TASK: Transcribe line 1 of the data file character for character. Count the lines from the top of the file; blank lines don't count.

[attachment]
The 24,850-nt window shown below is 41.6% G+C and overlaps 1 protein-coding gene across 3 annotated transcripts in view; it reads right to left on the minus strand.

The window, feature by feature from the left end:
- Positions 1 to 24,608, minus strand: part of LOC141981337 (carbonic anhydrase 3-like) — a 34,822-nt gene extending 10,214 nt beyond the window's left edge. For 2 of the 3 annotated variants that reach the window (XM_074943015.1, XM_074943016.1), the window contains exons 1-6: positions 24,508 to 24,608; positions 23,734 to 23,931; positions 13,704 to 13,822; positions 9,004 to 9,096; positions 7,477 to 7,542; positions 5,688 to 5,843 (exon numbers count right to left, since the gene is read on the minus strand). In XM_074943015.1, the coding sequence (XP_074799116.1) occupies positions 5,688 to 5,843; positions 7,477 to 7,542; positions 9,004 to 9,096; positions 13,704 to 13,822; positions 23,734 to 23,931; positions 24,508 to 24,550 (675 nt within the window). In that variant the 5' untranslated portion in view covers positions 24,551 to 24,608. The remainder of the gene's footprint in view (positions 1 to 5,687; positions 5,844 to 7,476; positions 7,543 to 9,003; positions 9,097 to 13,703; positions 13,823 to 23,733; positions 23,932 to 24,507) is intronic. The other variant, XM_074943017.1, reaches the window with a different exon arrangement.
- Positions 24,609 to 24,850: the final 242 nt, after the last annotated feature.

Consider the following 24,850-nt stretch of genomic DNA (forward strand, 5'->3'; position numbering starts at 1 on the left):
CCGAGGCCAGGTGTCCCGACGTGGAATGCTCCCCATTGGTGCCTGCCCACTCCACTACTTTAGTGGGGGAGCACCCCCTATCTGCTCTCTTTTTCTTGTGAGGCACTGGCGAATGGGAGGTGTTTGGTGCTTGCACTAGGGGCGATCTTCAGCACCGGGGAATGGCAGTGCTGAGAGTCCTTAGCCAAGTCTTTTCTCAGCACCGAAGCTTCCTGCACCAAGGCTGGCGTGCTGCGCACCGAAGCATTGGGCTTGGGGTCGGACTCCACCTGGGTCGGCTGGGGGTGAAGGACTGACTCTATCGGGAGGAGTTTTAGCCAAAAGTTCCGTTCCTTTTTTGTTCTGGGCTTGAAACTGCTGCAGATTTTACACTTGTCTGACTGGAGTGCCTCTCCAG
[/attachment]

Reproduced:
The 24,850-nt window shown below is 41.6% G+C and overlaps 1 protein-coding gene across 3 annotated transcripts in view; it reads right to left on the minus strand.